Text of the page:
Highlights and Recap of Rome, Italy

Highlights and Recap of Rome, Italy

On April 1st, I left the United States to go to Europe for the first time. Other than a short layover in Amsterdam, the beginning of the trip was Rome, Italy. My biggest observation after spending a couple days there was the large amount beautiful art and architecture. It was honestly overwhelming, not that it is a bad thing. It was very crowded even though early April is far from the height of peak tourist season. I suppose that comes with the territory of going to see world famous attractions though. Luckily having advanced tickets for the Vatican Museum and the Colosseum saved a considerable amount of time. Overall seeing these amazing places , detailed below, was well worth any trouble. The next stop on the trip, named Intro to Europe I, is Florence, Italy. Stay tuned.

Vatican Museum

The Vatican Museum is one of the largest museums in the world and hosts the various art pieces collected by the Popes over the years. Perhaps the most famous part of the Vatican Museum is the Sistine Chapel with its ceiling painted by Michelangelo. Unfortunately photography was not allowed there so I don't have a picture of it.

St Peter's Basilica

The largest Christian church in the world, St Peter's Basilica is the most prominent building in Vatican City. I spoke before about the architecture in Rome being overwhelming and St Peter's may be the best example. I could try to describe it with words but I think the pictures below do a better job. It was free to enter the church however there is a line for security which took about 45 minutes.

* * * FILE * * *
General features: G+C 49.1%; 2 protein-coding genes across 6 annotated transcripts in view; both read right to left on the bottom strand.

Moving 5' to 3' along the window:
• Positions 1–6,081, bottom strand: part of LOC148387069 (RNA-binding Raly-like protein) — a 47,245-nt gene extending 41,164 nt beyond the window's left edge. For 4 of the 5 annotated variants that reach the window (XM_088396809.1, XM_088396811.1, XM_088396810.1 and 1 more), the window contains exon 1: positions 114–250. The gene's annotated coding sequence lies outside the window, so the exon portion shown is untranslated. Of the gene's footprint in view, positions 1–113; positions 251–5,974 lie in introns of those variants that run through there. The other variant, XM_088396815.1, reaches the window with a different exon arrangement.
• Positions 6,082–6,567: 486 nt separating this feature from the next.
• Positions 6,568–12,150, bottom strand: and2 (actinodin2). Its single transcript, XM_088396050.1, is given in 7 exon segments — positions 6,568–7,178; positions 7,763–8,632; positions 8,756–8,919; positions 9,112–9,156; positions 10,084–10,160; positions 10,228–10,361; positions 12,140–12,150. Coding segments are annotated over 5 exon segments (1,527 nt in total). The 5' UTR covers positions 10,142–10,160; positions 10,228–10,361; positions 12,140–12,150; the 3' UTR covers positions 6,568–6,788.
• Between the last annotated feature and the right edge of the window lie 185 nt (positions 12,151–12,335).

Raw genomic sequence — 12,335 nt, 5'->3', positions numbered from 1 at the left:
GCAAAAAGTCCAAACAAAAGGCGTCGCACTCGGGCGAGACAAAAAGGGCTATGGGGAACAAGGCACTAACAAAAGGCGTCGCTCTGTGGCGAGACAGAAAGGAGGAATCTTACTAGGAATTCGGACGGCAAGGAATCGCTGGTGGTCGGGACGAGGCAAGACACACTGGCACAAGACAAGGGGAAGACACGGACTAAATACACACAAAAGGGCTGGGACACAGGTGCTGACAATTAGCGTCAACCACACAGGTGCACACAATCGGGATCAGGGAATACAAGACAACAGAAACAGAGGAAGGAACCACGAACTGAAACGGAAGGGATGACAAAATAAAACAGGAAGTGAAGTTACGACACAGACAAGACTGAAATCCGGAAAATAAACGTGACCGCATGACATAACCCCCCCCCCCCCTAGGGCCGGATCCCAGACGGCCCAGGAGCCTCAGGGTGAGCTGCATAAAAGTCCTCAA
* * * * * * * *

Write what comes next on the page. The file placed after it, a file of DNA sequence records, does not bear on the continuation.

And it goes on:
Completed in 80 AD, the Colosseum at one point could hold as many as 80,000 spectators. Although partially ruined, the largest travertine structure in the world, gives an idea to the grandeur of ancient Rome.


Palatine/Roman Forum

Next to the Colosseum is the Roman Forum and the ruins of other ancient government buildings. The Forum was the center of old Rome. One ticket offers entry to both this area and the Colosseum.


Formally a Roman Temple, the Pantheon now serves as a Catholic church. It has been in continuous use since its completion around 128 AD and is one of the best preserved buildings from the time period. Its dome is still the largest non-reinforced concrete dome in the world. It is free to enter and the line to get in only took a few minutes.

Trevi Fountain

The Trevi Fountain was commissioned by the Pope in 1672 and completed in 1762. It was built to replace an existing fountain on the site of one of the oldest water sources in Rome.

Spanish Steps

The Spanish Steps were completed in 1725 to connect the Trinità dei Monti church at the top with the Piazza di Spagna at the bottom.

Altare della Patria

Altare della Patria is a national monument built to Victor Emmanuel, the first king of a unified Italy.


To view more pictures of Italy check out my photo albums on Facebook and Pinterest.

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